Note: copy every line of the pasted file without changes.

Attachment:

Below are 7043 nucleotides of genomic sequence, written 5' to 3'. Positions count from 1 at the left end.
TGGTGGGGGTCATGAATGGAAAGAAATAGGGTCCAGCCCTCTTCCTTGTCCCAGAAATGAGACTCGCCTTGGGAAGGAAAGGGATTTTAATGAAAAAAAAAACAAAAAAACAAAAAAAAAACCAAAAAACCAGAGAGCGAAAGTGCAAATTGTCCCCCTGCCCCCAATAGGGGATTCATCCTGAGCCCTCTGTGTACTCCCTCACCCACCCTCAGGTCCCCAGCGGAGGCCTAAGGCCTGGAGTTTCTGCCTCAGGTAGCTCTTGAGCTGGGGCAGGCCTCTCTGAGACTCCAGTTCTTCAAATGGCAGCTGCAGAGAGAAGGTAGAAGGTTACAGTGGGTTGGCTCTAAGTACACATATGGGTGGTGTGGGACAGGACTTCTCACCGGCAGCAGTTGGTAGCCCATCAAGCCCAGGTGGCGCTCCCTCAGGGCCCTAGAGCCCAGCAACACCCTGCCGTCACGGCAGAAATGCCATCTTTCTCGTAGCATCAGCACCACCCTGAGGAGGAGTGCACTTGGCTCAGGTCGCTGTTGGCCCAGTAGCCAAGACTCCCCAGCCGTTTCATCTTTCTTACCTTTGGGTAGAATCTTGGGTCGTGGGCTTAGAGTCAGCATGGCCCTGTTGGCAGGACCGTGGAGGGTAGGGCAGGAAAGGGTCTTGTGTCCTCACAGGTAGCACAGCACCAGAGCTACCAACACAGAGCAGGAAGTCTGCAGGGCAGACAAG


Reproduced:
Below are 7043 nucleotides of genomic sequence, written 5' to 3'. Positions count from 1 at the left end.
TGGTGGGGGTCATGAATGGAAAGAAATAGGGTCCAGCCCTCTTCCTTGTCCCAGAAATGAGACTCGCCTTGGGAAGGAAAGGGATTTTAATGAAAAAAAAAACAAAAAAACAAAAAAAAAACCAAAAAACCAGAGAGCGAAAGTGCAAATTGTCCCCCTGCCCCCAATAGGGGATTCATCCTGAGCCCTCTGTGTACTCCCTCACCCACCCTCAGGTCCCCAGCGGAGGCCTAAGGCCTGGAGTTTCTGCCTCAGGTAGCTCTTGAGCTGGGGCAGGCCTCTCTGAGACTCCAGTTCTTCAAATGGCAGCTGCAGAGAGAAGGTAGAAGGTTACAGTGGGTTGGCTCTAAGTACACATATGGGTGGTGTGGGACAGGACTTCTCACCGGCAGCAGTTGGTAGCCCATCAAGCCCAGGTGGCGCTCCCTCAGGGCCCTAGAGCCCAGCAACACCCTGCCGTCACGGCAGAAATGCCATCTTTCTCGTAGCATCAGCACCACCCTGAGGAGGAGTGCACTTGGCTCAGGTCGCTGTTGGCCCAGTAGCCAAGACTCCCCAGCCGTTTCATCTTTCTTACCTTTGGGTAGAATCTTGGGTCGTGGGCTTAGAGTCAGCATGGCCCTGTTGGCAGGACCGTGGAGGGTAGGGCAGGAAAGGGTCTTGTGTCCTCACAGGTAGCACAGCACCAGAGCTACCAACACAGAGCAGGAAGTCTGCAGGGCAGACAAG